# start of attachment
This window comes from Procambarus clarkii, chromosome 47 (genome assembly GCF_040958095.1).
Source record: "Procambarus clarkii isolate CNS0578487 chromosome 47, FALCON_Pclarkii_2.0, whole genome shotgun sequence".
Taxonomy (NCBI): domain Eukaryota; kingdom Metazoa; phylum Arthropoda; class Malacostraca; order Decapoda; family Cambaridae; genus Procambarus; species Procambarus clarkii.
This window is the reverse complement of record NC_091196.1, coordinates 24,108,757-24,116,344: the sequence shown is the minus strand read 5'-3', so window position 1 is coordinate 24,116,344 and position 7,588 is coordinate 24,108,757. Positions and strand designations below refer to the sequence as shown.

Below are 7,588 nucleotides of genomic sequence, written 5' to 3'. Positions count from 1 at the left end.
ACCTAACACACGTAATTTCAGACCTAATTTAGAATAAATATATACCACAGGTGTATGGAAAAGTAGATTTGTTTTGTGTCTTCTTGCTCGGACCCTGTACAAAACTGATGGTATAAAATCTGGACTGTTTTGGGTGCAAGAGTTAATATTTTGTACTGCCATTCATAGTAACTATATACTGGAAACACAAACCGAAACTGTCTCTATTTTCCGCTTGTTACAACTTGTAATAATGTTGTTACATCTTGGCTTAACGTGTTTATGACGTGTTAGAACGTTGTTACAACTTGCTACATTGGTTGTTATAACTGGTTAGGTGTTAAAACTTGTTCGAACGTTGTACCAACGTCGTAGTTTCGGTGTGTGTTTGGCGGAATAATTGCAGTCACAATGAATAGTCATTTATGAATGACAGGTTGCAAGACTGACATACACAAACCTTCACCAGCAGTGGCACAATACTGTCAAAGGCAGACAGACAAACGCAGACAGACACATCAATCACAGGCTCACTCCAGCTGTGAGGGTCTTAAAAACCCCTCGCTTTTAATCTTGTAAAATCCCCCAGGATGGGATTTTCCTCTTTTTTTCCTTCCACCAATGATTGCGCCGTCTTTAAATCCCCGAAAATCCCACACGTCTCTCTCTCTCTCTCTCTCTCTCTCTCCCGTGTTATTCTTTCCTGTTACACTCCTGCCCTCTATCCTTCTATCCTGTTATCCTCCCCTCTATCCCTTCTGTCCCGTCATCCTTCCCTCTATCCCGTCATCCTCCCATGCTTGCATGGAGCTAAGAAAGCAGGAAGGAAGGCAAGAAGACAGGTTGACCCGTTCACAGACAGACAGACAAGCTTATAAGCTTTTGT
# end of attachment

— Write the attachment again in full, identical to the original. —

This window comes from Procambarus clarkii, chromosome 47 (genome assembly GCF_040958095.1).
Source record: "Procambarus clarkii isolate CNS0578487 chromosome 47, FALCON_Pclarkii_2.0, whole genome shotgun sequence".
Taxonomy (NCBI): domain Eukaryota; kingdom Metazoa; phylum Arthropoda; class Malacostraca; order Decapoda; family Cambaridae; genus Procambarus; species Procambarus clarkii.
This window is the reverse complement of record NC_091196.1, coordinates 24,108,757-24,116,344: the sequence shown is the minus strand read 5'-3', so window position 1 is coordinate 24,116,344 and position 7,588 is coordinate 24,108,757. Positions and strand designations below refer to the sequence as shown.

Below are 7,588 nucleotides of genomic sequence, written 5' to 3'. Positions count from 1 at the left end.
ACCTAACACACGTAATTTCAGACCTAATTTAGAATAAATATATACCACAGGTGTATGGAAAAGTAGATTTGTTTTGTGTCTTCTTGCTCGGACCCTGTACAAAACTGATGGTATAAAATCTGGACTGTTTTGGGTGCAAGAGTTAATATTTTGTACTGCCATTCATAGTAACTATATACTGGAAACACAAACCGAAACTGTCTCTATTTTCCGCTTGTTACAACTTGTAATAATGTTGTTACATCTTGGCTTAACGTGTTTATGACGTGTTAGAACGTTGTTACAACTTGCTACATTGGTTGTTATAACTGGTTAGGTGTTAAAACTTGTTCGAACGTTGTACCAACGTCGTAGTTTCGGTGTGTGTTTGGCGGAATAATTGCAGTCACAATGAATAGTCATTTATGAATGACAGGTTGCAAGACTGACATACACAAACCTTCACCAGCAGTGGCACAATACTGTCAAAGGCAGACAGACAAACGCAGACAGACACATCAATCACAGGCTCACTCCAGCTGTGAGGGTCTTAAAAACCCCTCGCTTTTAATCTTGTAAAATCCCCCAGGATGGGATTTTCCTCTTTTTTTCCTTCCACCAATGATTGCGCCGTCTTTAAATCCCCGAAAATCCCACACGTCTCTCTCTCTCTCTCTCTCTCTCTCTCCCGTGTTATTCTTTCCTGTTACACTCCTGCCCTCTATCCTTCTATCCTGTTATCCTCCCCTCTATCCCTTCTGTCCCGTCATCCTTCCCTCTATCCCGTCATCCTCCCATGCTTGCATGGAGCTAAGAAAGCAGGAAGGAAGGCAAGAAGACAGGTTGACCCGTTCACAGACAGACAGACAAGCTTATAAGCTTTTGT